A causeway is a track, road or railway on top of an embankment across "a low, or wet place, or piece of water". It can be constructed of earth, wood, or concrete. One of the earliest known wooden causeways is the Sweet Track in the Somerset Levels, that dates from the Neolithic age. Timber causeways may be described as both boardwalks and bridges; when first used, the word appeared in a form such as "causey way" making clear its derivation from the earlier form "causey". This word seems to have come from the same source by two different routes, it derives from the Latin for heel and most comes from the trampling technique to consolidate earthworks. The construction of a causeway utilised earth, trodden upon to compact and harden it as much as possible, one layer at a time by slaves or flocks of sheep. Today, this work is done by machines; the same technique would have been used for road embankments, raised river banks, sea banks and fortification earthworks. The second derivation route is the hard, trodden surface of a path.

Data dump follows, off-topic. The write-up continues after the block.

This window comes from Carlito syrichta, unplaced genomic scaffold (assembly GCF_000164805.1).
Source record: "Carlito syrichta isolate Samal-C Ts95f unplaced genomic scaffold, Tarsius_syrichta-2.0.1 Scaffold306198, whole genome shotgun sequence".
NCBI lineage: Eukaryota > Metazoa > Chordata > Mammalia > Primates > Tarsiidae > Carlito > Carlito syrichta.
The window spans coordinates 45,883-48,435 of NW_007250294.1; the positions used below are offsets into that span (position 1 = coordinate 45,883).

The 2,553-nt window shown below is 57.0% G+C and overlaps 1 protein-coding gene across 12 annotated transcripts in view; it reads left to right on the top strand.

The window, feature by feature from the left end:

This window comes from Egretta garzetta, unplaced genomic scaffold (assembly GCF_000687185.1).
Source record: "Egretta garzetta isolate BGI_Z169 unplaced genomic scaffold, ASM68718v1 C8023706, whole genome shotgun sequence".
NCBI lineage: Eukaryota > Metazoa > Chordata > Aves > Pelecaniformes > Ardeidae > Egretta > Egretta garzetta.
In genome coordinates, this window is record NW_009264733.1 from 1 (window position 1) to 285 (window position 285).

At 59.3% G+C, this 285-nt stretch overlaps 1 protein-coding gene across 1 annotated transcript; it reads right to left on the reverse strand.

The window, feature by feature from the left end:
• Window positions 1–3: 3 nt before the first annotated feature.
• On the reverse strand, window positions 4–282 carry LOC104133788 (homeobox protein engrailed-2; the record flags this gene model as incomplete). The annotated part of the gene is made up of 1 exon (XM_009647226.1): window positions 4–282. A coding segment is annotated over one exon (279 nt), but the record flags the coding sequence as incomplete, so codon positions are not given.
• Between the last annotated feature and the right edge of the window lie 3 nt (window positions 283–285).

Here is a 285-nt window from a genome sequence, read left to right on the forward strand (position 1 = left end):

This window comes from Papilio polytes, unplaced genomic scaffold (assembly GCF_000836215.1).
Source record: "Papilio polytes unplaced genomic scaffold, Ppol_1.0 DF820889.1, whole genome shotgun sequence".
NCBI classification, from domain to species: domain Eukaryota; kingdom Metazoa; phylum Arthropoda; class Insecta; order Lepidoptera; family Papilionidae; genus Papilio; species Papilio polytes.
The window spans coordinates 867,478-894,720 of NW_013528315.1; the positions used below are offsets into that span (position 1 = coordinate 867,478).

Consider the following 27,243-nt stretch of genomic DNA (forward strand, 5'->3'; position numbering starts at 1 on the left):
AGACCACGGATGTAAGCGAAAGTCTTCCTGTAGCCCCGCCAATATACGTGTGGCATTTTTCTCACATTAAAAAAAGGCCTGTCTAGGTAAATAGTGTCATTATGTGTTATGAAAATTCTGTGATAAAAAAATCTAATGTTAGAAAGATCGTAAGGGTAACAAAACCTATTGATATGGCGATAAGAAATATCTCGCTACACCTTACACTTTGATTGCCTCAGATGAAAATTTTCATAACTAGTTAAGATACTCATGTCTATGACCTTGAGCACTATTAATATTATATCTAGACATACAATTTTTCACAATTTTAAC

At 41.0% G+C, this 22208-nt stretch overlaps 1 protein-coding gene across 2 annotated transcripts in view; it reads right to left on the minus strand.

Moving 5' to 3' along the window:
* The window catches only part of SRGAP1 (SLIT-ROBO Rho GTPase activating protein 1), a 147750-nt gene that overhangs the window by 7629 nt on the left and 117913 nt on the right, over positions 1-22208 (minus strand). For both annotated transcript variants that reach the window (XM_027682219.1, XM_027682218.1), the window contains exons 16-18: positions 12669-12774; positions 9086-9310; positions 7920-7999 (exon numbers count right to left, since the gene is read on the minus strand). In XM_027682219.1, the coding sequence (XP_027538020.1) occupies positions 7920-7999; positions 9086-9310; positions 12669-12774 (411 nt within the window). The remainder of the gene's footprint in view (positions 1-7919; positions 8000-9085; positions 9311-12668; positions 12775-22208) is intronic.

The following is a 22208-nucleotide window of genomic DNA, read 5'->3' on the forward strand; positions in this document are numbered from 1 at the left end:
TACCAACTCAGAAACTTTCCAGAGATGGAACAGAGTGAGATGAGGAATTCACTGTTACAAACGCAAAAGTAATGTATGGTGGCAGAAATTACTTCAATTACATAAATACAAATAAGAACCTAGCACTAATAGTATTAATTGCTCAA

The name by this route came to be applied to a firmly-surfaced road. It is now little-used except in dialect and in the names of roads which were notable for their solidly-made surface; the 1911 Encyclopædia Britannica states "causey, a mound or dam, derived, through the Norman-French caucie, from the late Latin via calciata, a road stamped firm with the feet."The word is comparable in both meanings with the French chaussée, from a form of which it reached English by way of Norman French. The French adjective, chaussée, carries the meaning of having been given a hardened surface, is used to mean either paved or shod; as a noun chaussée is used on the one hand for a metalled carriageway, on the other for an embankment with or without a road. Other languages have a noun with similar dual meaning. In Welsh, it is sarn; the Welsh is relevant here, as it has a verb, meaning to trample. The trampling and ramming technique for consolidating earthworks was used in fortifications and there is a comparable, outmoded form of wall construction technique, used in such work and known as pisé, a word derived not from trampling but from ramming or tamping.